“I would want to be very clear on that. I am not aware nor has the invitation extended to me suggested anything at all about Caricom and, so as far as I am concerned, St Kitts-Nevis is being given an opportunity to speak to a very high level of the US government on issues that impact us,” he noted.
He listed among those issues, the Citizenship by Investment programmes (CIP) through which foreign investors are granted citizenship of the twin-island federation in return for making a substantial financial investment in the socio-economic development of the country.
He said St Kitts-Nevis is also having problems with some of its students acquiring visas to study in the United States and that “those are matters I would like to raise.
“We have other issues such as debt and our notion of graduation (by developed countries) and how that is treated…and I think those are matters I would want to speak directly to such a high level of the US Government on behalf of the people of St Kitts-Nevis.”
Brantley said he had adopted a similar position when last year, President Donald Trump had invited the leaders of Jamaica, Haiti, St Lucia, the Bahamas and the Dominican Republic for talks in Miami on the Venezuela issue among other topics.
“There was a huge uproar in the Caribbean and my view is if you are not invited, then you are not a part of the discussion. We do not know what the discussion was meant to be, but I do not believe that the reaction ought to be necessarily that there is an effort to divide Caricom or an effort to divide the region. We have to respect that the leadership of each country has bilateral issues of their own whether they be trade, security or what they may be,” he said.
Brantley said Washington was free to invite the countries it wished to speak to “on whatever outstanding issues there may be between the United States and those particular countries.
“Equally if tomorrow the prime minister of Jamaica is to invite President Trump to meet with him, again that’s his right,” Brantley said, insisting that he has no problem with Washington “picking and choosing”.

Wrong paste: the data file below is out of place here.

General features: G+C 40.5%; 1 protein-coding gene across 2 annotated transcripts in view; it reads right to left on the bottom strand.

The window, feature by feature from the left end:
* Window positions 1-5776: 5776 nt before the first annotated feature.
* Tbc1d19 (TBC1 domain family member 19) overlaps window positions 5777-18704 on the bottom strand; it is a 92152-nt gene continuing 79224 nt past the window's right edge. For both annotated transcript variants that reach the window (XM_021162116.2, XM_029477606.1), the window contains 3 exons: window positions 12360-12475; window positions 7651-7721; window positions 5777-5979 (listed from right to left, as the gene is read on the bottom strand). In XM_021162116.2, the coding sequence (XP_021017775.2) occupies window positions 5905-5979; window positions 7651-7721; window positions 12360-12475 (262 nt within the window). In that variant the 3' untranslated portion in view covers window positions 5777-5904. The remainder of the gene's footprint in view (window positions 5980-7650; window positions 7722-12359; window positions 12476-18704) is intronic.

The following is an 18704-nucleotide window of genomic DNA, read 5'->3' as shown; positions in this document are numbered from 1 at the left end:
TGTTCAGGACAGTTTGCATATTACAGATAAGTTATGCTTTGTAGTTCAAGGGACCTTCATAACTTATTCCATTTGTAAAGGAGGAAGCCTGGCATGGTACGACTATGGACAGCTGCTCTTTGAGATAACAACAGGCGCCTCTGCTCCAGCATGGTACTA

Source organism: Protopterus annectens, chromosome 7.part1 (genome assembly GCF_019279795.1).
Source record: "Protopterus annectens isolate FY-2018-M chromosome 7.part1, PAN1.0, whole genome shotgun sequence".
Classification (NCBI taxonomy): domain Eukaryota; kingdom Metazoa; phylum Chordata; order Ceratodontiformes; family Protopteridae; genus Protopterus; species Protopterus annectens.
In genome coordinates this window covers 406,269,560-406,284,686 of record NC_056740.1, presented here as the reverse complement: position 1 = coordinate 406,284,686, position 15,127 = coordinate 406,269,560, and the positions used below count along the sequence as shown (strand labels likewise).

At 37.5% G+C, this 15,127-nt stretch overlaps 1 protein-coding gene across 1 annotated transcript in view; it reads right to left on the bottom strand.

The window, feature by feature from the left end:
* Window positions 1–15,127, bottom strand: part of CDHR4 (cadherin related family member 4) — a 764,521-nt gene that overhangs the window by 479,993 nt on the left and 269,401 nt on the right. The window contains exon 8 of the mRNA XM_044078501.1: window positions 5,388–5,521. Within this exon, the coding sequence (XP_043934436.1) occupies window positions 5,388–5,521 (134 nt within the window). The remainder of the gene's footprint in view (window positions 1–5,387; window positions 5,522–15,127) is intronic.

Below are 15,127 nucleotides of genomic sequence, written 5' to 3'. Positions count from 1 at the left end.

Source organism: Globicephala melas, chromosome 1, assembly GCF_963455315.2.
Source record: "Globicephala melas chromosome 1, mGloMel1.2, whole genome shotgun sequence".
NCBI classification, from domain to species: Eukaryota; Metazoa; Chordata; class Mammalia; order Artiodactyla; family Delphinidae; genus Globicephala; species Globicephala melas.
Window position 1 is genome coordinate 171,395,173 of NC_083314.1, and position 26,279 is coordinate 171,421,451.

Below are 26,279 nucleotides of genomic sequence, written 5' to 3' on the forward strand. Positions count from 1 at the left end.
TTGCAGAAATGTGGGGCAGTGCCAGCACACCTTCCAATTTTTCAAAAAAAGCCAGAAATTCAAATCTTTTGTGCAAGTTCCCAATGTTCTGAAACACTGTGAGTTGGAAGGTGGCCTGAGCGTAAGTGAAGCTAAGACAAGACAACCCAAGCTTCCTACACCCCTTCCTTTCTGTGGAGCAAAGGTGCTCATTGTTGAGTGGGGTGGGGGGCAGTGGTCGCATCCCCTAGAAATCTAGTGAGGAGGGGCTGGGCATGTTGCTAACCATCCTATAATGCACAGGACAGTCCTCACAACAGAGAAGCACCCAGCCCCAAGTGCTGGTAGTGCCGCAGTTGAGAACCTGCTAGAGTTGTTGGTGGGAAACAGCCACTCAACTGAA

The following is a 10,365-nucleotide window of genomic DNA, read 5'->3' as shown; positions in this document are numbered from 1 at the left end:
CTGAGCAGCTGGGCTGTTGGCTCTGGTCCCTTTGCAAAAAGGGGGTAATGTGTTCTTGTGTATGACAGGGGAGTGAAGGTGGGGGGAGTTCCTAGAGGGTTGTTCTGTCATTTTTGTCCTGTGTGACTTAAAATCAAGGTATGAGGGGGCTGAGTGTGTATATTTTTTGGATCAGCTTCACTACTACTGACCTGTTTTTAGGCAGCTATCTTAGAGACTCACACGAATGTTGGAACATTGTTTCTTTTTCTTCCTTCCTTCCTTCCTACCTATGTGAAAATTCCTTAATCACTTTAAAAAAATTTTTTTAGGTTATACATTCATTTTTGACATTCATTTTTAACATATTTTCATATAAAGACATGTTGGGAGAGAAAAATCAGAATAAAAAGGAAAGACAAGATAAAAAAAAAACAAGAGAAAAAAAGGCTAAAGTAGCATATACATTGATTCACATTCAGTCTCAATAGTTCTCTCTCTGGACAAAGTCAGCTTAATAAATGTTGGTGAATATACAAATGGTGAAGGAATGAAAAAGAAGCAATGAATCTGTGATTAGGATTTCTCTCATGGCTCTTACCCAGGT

He added: “Why is Caricom being interposed into this? That’s my concern. Had he said he wanted a bilateral only with Jamaica, for example, would we have said he is dividing Caricom?”
But the interviewer insisted that Washington is engaged in an attempt to institute a leadership change in Venezuela and that issue cannot be isolated, to which Brantley responded, “The United States is involved in many activities.
‘The United States has its own agenda and the United States would meet with whoever it wants to meet with. When I meet with Mr Pompeo I am sure that Mr. Pompeo would say to me whatever it is the United States agenda is. You can be assured I will say to him what it is St Kitts-Nevis’s agenda is …but at the end of the day we have the same one vote at the OAS (Organization of American States), one vote at the United Nations, and I will certainly have an opportunity to sit across that table from him and articulate the concerns of the people of St Kitts-Nevis. He will no doubt do the same with me. What is wrong with that?” Brantley added.
At their summit in St Lucia last July, Caricom leaders agreed to maintain their position of non-interference and non-intervention in the internal affairs of Venezuela and agreed also that “mediation-related activities would continue to be pursued by the prime ministers of St Kitts and Nevis, Barbados and Trinidad and Tobago”.